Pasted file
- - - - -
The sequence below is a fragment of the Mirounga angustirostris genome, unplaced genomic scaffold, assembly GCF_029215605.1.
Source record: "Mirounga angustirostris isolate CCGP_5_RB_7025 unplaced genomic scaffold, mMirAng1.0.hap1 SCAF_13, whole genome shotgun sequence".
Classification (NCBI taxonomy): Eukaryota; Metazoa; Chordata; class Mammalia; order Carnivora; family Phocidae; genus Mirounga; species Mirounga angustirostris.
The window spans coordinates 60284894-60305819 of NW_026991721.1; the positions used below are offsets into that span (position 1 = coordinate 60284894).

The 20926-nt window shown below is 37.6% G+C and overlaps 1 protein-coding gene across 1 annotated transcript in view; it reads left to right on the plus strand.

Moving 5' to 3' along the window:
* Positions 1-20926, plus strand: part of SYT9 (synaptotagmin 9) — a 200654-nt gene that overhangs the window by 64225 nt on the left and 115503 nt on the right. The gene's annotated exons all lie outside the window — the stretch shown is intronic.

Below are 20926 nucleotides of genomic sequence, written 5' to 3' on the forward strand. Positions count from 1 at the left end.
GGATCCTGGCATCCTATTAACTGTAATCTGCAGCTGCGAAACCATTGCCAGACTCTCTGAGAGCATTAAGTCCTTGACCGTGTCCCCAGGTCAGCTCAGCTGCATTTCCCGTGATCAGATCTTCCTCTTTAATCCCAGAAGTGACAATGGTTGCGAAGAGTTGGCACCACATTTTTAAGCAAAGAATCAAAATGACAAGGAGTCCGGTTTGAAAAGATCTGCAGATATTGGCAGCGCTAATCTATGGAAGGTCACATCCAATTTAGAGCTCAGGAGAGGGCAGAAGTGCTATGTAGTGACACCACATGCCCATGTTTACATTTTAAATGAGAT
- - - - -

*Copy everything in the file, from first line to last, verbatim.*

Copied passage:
The sequence below is a fragment of the Mirounga angustirostris genome, unplaced genomic scaffold, assembly GCF_029215605.1.
Source record: "Mirounga angustirostris isolate CCGP_5_RB_7025 unplaced genomic scaffold, mMirAng1.0.hap1 SCAF_13, whole genome shotgun sequence".
Classification (NCBI taxonomy): Eukaryota; Metazoa; Chordata; class Mammalia; order Carnivora; family Phocidae; genus Mirounga; species Mirounga angustirostris.
The window spans coordinates 60284894-60305819 of NW_026991721.1; the positions used below are offsets into that span (position 1 = coordinate 60284894).

The 20926-nt window shown below is 37.6% G+C and overlaps 1 protein-coding gene across 1 annotated transcript in view; it reads left to right on the plus strand.

Moving 5' to 3' along the window:
* Positions 1-20926, plus strand: part of SYT9 (synaptotagmin 9) — a 200654-nt gene that overhangs the window by 64225 nt on the left and 115503 nt on the right. The gene's annotated exons all lie outside the window — the stretch shown is intronic.

Below are 20926 nucleotides of genomic sequence, written 5' to 3' on the forward strand. Positions count from 1 at the left end.
GGATCCTGGCATCCTATTAACTGTAATCTGCAGCTGCGAAACCATTGCCAGACTCTCTGAGAGCATTAAGTCCTTGACCGTGTCCCCAGGTCAGCTCAGCTGCATTTCCCGTGATCAGATCTTCCTCTTTAATCCCAGAAGTGACAATGGTTGCGAAGAGTTGGCACCACATTTTTAAGCAAAGAATCAAAATGACAAGGAGTCCGGTTTGAAAAGATCTGCAGATATTGGCAGCGCTAATCTATGGAAGGTCACATCCAATTTAGAGCTCAGGAGAGGGCAGAAGTGCTATGTAGTGACACCACATGCCCATGTTTACATTTTAAATGAGAT